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that all along the firft chapter of Genefis, while God was yet upon his creating work, he is called ELOCHIM, a God of power; but in the fecond chapter of Genefis, ver. 4. God having compleated his work, he is then called JEHOVAH-ELOCHIM, a God of power and perfection. And as here he takes that name, when he perfects what he had begun; fo we find him making himself known by this name, when he appears to perform what he had promised to Ifrael, Exod. vi. 3. I appeared to Abraham, Ifaac, and Jacob, by the name of GOD ALMIGHTY; but by my name JEHOVAH was I not made known to them. God would now be known by his name JEHOVAH, as being, I. A God performing what he had promised, and fo giv ing a being to his promifes. 2. A God perfecting what he had begun, and finishing his own work. And now, the fubduing of the Canaanites before Ifrael, was a work that God had promised, and a work that now he had begun; therefore he makes himself known in this work by his name Jehovah, a performing and perfecting God. This is the powerful conqueror, that all the true Ifrael of God have to look to, and depend upon for deftroying the nations of fpiritual enemies for them. This name belongs to our Lord Jefus Chrift, equally with the Father, and the eternal Spirit. It is he that led Ifrael out of Egypt by the hand of Mofes, wrought wonders for them, and brought them to Canaan, and delivered their enemies into their hand; by all which was typified the greater falvation and deliverance that he was to work, in accomplishing the bufinefs of our redemption in our nature. And, by taking to himself the name JESUS, he hath not loft the name JEHOVAH; nay, he could not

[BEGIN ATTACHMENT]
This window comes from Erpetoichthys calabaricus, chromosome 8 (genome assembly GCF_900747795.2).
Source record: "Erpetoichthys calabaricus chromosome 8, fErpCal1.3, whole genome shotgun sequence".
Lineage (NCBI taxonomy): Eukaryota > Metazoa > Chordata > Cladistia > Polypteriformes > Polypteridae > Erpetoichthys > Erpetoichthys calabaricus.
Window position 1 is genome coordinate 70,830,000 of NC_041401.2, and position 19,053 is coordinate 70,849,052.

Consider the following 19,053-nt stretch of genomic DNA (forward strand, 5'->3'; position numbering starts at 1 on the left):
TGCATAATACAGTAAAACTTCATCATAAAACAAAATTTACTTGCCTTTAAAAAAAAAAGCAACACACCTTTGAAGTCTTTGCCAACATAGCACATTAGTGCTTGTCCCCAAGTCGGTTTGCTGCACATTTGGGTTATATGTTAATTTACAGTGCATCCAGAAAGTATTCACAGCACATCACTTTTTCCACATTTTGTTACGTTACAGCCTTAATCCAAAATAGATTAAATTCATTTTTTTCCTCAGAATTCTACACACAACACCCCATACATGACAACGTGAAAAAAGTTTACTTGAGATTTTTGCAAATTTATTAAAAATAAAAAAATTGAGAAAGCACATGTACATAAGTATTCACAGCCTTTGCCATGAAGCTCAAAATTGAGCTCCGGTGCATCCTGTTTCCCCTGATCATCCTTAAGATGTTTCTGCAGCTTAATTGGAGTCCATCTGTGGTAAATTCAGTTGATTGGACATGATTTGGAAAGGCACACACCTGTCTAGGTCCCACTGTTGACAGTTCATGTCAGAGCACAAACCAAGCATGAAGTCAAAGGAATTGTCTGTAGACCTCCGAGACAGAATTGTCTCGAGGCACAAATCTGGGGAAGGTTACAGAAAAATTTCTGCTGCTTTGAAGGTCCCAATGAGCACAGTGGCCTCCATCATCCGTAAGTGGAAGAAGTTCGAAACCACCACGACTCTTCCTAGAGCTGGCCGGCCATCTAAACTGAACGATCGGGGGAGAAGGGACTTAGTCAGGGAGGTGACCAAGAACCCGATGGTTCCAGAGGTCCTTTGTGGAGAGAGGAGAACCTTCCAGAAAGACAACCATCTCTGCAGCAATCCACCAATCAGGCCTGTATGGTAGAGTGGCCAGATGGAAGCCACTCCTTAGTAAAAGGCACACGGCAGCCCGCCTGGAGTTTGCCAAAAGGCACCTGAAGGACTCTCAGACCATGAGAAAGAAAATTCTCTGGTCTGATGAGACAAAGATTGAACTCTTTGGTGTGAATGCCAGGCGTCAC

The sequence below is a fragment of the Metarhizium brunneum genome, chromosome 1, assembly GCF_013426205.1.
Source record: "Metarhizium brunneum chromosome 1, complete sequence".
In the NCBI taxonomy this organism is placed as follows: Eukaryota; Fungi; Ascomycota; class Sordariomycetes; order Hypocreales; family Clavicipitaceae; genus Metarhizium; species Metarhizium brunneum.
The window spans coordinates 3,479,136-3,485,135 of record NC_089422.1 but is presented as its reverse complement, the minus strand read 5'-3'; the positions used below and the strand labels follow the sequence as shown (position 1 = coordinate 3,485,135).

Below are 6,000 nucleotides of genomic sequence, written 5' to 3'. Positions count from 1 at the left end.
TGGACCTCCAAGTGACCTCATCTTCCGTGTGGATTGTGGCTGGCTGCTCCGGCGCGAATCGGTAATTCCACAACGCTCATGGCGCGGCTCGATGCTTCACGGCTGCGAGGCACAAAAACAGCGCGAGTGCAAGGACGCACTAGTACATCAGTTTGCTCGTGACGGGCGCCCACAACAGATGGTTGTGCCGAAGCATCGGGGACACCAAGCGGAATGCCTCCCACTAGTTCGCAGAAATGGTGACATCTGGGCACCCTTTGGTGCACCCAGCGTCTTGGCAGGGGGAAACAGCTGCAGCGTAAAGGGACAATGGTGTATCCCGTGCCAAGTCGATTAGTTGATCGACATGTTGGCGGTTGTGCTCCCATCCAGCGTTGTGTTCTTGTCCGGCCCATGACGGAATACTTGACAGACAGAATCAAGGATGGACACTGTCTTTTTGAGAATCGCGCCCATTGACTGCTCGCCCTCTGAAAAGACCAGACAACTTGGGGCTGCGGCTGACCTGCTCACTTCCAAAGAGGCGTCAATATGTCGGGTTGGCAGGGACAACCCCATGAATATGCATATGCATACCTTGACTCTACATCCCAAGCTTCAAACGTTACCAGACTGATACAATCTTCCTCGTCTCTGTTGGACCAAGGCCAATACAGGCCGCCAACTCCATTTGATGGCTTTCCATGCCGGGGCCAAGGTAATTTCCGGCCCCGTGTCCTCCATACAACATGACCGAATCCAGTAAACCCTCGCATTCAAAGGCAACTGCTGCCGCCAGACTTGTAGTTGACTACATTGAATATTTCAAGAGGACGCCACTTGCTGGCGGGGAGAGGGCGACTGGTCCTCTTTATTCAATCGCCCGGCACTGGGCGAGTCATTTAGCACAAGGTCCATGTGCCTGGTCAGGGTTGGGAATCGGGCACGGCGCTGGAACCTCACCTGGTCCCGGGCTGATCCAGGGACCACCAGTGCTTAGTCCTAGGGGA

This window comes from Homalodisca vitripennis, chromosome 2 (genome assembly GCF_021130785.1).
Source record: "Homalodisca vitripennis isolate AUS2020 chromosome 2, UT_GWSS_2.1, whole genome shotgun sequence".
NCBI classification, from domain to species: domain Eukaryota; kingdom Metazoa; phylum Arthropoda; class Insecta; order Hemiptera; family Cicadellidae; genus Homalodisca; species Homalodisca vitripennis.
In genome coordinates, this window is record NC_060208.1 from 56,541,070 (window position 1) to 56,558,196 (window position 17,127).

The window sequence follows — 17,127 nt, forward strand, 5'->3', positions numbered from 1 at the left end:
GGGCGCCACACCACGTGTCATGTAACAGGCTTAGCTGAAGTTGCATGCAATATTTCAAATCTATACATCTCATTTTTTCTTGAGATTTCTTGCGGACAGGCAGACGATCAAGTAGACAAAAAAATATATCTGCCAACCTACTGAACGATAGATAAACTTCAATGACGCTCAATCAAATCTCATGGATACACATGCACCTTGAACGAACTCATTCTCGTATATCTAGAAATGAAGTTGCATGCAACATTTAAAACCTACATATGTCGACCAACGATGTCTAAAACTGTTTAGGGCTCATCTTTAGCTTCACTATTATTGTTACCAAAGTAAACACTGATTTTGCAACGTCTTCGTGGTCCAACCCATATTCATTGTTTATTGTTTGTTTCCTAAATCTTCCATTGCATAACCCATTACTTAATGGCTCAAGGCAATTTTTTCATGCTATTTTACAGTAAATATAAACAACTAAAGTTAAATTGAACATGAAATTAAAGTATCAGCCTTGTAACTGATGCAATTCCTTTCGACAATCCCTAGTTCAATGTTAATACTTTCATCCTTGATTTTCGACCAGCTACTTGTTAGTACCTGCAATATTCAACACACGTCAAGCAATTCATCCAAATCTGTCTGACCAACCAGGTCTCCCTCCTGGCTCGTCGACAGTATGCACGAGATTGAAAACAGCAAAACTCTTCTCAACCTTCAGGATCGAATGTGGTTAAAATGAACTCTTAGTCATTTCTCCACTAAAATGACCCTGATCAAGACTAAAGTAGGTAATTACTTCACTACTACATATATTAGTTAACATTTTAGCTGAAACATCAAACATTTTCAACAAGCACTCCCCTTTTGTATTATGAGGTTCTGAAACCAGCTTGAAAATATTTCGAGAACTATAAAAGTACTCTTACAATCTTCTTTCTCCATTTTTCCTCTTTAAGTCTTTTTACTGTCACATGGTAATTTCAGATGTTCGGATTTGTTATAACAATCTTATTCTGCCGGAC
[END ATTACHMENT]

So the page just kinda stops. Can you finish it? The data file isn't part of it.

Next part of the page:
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be a Jefus, if he were not Jehovah; he could not deftroy these nations I have named, the fum of which is fin: For to destroy fin, is more than to make a world: Sin cannot be deftroyed, without fatisfying that infinite juftice that fin offended, and glorifying that infinite holiness that fin affronted, and fulfilling that law that fin had violated, and appeafing that wrath and vengeance that fin had kindled. Further, fin could not be destroyed, without destroying the devil that begat it, and the wicked heart that brought it forth; all which requires a new creation, more great and glorious than the first, and belongs to none but JEHOVAH. This name points out the divine glory of our redeemer, and conqueror, which I offer in these two further remarks upon it. 1. This great name JEHOVAH (as thefe that investigate the Hebrew root, obferve) fignifies, being, effence, fimple-existence, or felf-fubfiftence ; and imports his most fimple, absolute, eternal and independent being and exiftence; having his being in, of, and from himself; and from whofe infinite being all creatures have their finite being. 2. This great name JEHOVAH comprehends in itself the three Hebrew tenfes: The preterit, fignifying the time paft; the prefent, fignifying what is now; and the future, fignifying the time to come; and imports that defignation given to Chrift, Rev. i. 4, 8. which is, and which was, and which is to come. Thus he is the I AM THAT I AM, as he is called, Exod. iii. 14. The Alpha and Omega, the first and the laft; the firft without beginning, and the last without end. O but they that have fuch a glorious general to follow, need not fear to take the field against the nations! He is JEHOVAH.